Dr Clare Strachan’s main research interests involve the physico-chemical characterisation of solid drugs and dosage forms. In particular she has used traditional and novel spectroscopic methods to understand solid state forms of drugs and excipients and changes during manufacturing, storage and dissolution. The main spectroscopic techniques she has used are infrared, near-infrared, Raman, terahertz pulsed spectroscopy. Spatially resolved analysis has involved Raman mapping and coherent anti-Stokes Raman microscopy. Analysis of these data is supported by various chemometrics approaches, both qualitative and quantitative, and computational chemistry methods including ab initio calculations.
Call for Papers
- Advances in the solid state field
- Nanotechnology for drug delivery
- Design and processing of protein and peptide formulation
- Innovations in pharmaceutical manufacturing
- Imaging in drug and dosage form development
- Physiologically Relevant in Vitro Models
Instructions for Authors
- Full author names
- Affiliations and authors' e-mail addresses
Videos are highly encouraged where they enhance scientific understanding and may be submitted as supplementary material attached to the abstract website of the pdf file main text. Video files may be submitted as .flv (preferred) or .avi formats.
Authors are encouraged to preare a couple of slides in PowerPoint or similar software, to be displayed online along with the Communication. Slides, if available, will be displayed directly in the website using Sciforum.net's proprietary slides viewer. Slides can be prepared in exactly the same way as for any traditional conference where research results can be presented. Slides should be converted to the PDF format before submission so that our process can easily and automatically convert them for online displaying.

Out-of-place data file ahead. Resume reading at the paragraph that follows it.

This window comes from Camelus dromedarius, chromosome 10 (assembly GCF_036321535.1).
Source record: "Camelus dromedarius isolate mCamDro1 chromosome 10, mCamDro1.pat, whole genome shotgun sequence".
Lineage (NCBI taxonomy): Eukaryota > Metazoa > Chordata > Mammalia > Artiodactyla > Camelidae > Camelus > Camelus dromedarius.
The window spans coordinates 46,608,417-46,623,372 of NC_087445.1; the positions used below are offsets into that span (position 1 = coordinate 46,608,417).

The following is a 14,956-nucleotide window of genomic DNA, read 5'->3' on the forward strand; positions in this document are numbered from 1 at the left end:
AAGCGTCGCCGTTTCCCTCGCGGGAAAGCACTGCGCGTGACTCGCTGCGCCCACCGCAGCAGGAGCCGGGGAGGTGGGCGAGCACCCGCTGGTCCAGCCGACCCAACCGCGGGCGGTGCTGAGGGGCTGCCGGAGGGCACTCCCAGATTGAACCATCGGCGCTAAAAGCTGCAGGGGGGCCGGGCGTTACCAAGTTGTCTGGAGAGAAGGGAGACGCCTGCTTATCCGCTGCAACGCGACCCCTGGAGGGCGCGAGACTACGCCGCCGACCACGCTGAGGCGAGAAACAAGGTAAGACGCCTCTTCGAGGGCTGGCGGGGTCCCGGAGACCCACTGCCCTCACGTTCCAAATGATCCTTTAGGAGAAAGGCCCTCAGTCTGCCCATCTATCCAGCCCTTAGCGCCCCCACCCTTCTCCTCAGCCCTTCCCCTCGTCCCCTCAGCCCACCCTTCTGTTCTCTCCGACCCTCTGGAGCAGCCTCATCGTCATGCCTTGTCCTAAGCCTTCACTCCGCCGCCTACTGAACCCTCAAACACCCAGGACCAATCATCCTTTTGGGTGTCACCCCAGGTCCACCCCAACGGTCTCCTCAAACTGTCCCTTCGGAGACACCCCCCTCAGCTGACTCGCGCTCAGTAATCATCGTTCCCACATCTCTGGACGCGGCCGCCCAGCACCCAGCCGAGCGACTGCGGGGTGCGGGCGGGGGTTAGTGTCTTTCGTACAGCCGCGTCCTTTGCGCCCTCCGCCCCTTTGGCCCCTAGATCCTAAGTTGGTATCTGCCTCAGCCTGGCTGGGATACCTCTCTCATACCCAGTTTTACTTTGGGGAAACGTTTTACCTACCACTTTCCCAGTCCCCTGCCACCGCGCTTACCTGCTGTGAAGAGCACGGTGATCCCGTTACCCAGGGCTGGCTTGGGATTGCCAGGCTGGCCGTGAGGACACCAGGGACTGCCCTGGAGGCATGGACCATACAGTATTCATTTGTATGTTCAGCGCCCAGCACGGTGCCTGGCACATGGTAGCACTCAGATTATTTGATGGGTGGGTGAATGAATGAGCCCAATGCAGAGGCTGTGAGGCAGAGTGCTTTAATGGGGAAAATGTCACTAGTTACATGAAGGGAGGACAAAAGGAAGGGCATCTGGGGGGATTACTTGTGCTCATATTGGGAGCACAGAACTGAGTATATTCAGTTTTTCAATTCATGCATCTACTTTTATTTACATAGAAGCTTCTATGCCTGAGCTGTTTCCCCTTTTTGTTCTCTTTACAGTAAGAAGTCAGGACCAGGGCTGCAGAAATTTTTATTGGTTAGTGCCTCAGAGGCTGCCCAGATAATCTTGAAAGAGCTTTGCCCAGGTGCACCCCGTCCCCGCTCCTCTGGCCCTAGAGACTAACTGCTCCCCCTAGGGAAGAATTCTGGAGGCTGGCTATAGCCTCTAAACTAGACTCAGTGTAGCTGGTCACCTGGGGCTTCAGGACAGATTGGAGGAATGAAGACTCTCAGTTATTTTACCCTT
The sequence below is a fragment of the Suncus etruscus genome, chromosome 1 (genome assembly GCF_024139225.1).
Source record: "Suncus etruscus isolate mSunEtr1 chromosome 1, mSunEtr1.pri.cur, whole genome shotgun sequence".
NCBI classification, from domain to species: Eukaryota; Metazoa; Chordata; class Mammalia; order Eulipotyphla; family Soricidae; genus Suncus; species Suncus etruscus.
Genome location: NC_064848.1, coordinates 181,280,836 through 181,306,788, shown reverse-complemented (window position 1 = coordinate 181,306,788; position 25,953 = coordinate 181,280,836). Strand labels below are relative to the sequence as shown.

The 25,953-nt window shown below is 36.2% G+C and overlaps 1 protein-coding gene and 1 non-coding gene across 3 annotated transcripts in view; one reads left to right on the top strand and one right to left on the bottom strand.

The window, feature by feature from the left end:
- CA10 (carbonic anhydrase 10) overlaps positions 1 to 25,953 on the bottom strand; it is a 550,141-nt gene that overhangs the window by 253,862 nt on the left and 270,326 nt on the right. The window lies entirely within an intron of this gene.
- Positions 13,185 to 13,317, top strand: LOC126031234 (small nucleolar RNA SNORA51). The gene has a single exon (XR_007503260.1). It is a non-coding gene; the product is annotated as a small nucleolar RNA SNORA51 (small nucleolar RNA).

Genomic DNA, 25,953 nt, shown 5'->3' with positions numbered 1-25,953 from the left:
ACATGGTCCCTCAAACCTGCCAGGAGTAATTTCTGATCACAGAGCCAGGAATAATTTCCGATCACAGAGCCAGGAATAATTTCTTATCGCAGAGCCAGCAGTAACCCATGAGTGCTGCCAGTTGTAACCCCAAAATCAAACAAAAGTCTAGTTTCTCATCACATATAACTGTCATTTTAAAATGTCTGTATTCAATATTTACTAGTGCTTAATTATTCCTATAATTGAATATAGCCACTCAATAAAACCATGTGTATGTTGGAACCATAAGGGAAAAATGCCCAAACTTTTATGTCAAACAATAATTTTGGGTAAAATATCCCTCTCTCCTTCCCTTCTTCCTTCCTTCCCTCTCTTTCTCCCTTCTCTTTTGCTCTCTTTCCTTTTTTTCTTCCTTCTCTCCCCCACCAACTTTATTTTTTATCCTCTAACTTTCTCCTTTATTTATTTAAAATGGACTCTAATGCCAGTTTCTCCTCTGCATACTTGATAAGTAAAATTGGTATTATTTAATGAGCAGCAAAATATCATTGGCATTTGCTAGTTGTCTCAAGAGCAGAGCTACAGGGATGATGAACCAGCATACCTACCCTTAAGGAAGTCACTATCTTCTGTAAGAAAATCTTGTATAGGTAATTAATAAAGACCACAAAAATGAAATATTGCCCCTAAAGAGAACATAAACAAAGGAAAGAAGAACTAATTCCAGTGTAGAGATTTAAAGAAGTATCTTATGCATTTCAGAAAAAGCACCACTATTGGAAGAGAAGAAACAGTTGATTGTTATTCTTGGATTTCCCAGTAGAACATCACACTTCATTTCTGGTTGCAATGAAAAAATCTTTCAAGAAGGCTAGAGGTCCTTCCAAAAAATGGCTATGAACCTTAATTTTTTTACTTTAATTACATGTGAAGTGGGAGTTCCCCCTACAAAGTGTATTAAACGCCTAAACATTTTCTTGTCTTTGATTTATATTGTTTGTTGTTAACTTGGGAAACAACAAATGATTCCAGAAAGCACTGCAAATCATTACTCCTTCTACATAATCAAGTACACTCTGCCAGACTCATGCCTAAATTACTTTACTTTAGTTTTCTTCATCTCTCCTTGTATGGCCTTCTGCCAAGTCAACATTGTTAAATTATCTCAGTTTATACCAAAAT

Submissions should be done by the authors online by registering with www.sciforum.net, and using the "new submission" function once logged into system.
MDPI AG, the publisher of the Sciforum.net platform, is an open access publisher. We believe that authors should retain the copyright to their scholarly works. Hence, by submitting a Communication paper to this conference, you retain the copyright of your paper, but you grant MDPI AG the non-exclusive right to publish this paper online on the Sciforum.net platform. This means you can easily submit your paper to any scientific journal at a later stage and transfer the copyright to its publisher (if required by that publisher).
List of accepted submissions (27)
Laminar Dispersive and Distributive Mixing with Dissolution and Applications to Hot-melt Extrusion
Submitted: 27 Feb 2012
Abstract: Show Abstract